What Narcissism Means to Me – Tony Hoagland
Tony Hoagland is a character. Having met him a few years ago at a reading, I can definitely say that the voice of his poems is his own. He has a certain amount of seriousness, that is interspersed with just the right amount of humor to avoid getting bogged down. His book, What Narcissism Means to Me, follows this technique fairly successfully.
The poems are divided into four sections (America, Social Life, Blues, and Luck), and overall the poems for each section actually correlate to the titles they have… a habit that some collections of poetry I have read in the past have failed to accomplish. The first section focuses on American culture and with the poem “America” Tony encodes some serious commentary when he says he remembers how he “stabbed my father in the dream last night,/ It was not blood but money/ that gushed out of him.” This is shortly followed by the comedic turn of his father saying “Thank god–those Ben Franklins were/ Clogging up my heart–.”
The second section deals with the speaker of the poems’ interactions with close friends. One particular poem, “Patience,” details the speaker being chewed out for his attitude. Rather than rise in anger, the speaker sits back and smiles knowing this is what he has needed to hear. The opening stanza really needs to be shown in its entirety here:
“Success is the worst possible thing that could happen
to a man like you,” she said,
“because the shiny shoes, and flattery
and the self-
lubricating slime of affluence would mean
you’d never have to face your failure as a human being.”
-Excerpt from Tony Hoagland “Patience”
The third section hits a far more dark stride with issues such as suicide. One poem in particular, “Suicide Song,” is written in a very intriguing way. The majority of the poem is written in the first person, allowing the speaker of the poem to confess instances of suicidal contemplations and why he hasn’t done it yet, ultimately asking rather humorously “And anyway, who has clothes nice enough to be caught dead in?” The poem then takes a dramatic shift and addressesthe reader in the second person saying “You stay alive you stupid asshole/ Because you haven’t been excused.” The surprising turn of perspective there made me shift in my seat and read the poem a few extra times, but it left me with a stronger sense of hopefulness than I received in other parts of the collection.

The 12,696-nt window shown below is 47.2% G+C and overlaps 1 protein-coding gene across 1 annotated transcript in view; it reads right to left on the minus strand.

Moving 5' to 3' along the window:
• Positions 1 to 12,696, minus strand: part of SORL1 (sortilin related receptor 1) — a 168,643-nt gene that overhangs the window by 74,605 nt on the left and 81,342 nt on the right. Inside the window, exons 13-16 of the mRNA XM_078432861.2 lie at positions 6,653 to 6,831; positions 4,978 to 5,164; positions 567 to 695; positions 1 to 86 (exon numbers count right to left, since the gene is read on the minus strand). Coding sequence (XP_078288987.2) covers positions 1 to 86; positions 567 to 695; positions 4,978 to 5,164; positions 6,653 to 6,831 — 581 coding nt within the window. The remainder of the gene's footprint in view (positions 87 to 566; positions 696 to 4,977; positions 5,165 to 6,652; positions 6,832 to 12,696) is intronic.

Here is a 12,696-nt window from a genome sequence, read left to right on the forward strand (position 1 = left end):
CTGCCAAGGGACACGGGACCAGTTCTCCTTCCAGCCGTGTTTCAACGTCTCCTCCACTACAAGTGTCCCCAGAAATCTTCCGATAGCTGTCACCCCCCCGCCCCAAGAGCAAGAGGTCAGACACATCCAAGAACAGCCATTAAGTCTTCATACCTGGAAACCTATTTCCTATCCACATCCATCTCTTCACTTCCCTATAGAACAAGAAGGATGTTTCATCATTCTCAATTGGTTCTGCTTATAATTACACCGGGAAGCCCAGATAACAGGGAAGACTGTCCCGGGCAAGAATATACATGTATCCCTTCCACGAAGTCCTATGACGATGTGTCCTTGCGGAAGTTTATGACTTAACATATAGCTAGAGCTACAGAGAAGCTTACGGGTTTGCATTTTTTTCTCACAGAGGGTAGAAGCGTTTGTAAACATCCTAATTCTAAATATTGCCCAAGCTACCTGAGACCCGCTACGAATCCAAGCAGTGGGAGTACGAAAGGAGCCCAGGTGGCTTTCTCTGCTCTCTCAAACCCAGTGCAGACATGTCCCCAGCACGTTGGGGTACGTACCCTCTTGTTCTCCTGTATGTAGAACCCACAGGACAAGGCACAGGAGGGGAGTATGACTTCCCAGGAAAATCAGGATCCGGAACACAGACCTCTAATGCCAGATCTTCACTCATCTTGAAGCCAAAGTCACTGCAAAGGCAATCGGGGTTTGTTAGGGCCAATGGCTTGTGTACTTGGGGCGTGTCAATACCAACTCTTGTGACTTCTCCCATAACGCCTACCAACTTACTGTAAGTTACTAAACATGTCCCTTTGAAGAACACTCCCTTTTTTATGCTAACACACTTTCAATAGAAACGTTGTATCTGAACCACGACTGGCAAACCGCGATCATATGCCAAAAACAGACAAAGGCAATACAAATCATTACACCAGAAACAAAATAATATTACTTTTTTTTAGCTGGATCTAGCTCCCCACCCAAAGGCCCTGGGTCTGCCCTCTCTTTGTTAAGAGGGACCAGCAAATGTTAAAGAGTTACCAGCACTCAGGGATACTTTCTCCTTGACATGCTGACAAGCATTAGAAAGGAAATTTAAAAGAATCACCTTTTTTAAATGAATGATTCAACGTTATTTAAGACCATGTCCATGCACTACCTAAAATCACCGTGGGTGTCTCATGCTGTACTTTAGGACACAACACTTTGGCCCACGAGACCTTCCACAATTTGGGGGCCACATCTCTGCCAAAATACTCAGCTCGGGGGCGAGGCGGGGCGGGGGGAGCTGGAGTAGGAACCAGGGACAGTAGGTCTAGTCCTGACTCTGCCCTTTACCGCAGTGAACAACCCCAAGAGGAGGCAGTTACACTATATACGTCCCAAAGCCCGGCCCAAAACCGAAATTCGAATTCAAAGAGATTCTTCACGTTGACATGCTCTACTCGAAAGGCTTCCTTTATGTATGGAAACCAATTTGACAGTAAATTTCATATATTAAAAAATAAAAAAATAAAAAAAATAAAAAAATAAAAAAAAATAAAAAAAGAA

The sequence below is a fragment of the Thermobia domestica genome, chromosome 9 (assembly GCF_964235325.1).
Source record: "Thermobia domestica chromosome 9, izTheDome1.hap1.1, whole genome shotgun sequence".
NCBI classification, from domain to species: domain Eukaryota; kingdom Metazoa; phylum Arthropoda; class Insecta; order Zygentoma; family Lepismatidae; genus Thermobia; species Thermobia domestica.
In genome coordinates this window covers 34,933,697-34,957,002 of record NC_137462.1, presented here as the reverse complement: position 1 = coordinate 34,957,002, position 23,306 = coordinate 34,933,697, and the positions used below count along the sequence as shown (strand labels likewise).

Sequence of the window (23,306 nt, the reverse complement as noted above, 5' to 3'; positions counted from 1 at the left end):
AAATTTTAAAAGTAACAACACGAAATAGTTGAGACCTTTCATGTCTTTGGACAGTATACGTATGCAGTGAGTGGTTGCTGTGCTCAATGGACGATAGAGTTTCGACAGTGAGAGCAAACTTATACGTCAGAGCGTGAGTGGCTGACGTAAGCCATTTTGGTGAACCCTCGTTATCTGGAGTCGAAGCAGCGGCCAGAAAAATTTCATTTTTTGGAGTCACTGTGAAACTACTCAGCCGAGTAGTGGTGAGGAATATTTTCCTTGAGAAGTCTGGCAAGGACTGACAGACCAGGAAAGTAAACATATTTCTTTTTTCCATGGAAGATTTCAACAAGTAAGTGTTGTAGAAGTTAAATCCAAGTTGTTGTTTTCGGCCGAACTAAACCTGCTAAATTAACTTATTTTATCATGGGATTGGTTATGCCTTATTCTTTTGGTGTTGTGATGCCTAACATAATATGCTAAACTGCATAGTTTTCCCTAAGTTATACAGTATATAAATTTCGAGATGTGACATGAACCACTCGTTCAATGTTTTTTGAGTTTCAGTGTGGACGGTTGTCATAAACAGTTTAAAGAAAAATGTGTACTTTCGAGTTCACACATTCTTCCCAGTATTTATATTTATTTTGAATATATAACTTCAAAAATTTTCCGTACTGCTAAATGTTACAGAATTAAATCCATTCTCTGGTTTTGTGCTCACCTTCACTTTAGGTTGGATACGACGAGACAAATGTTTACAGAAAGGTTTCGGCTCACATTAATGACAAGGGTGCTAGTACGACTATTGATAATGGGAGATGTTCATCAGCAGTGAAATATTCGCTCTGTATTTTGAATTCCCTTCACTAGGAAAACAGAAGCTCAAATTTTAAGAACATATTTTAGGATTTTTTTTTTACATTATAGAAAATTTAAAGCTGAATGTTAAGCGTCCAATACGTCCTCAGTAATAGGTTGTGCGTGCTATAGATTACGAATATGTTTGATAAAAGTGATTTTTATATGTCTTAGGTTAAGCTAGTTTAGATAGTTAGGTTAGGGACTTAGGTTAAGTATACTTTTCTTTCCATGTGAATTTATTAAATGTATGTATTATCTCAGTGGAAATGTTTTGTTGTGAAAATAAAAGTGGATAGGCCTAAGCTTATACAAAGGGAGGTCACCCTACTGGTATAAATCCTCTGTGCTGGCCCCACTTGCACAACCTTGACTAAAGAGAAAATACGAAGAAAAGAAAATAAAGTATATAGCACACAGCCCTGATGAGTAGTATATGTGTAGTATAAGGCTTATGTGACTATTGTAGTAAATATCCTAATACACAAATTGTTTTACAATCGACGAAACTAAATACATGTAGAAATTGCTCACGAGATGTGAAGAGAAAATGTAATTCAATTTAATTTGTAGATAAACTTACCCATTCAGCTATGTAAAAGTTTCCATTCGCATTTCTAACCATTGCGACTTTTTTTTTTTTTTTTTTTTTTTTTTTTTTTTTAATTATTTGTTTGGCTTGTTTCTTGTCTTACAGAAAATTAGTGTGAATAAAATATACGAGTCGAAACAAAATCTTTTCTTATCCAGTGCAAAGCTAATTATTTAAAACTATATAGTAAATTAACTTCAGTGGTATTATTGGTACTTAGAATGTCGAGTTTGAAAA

The last section of the book didn’t accomplish as much for me as the third. It predominantly deals with relationships and some tinges of experiences after someone’s death, but it ultimately reads like the second section of the book again.
Overall, this is a fine collection for anyone to read. The lightheartedness interspersed throughout each poem and section acts as a nice breather between some truly emotional and dark content. I find it hard to realize, in writing this review, that so much darkness actually pervades this book, because really, when I had initially finished reading it, I felt rather happy and well entertained. If you want some serious content, that relieves any built up tension through some clever humor, check out this book.
3/4 – Worth checking out
Pingback: Aphorism Challenge – Week 3 « Combat Steve
Pingback: Brief Update/Honors Thesis Update « Combat Steve
Pingback: James Tate – “The Rules” « Real Poetry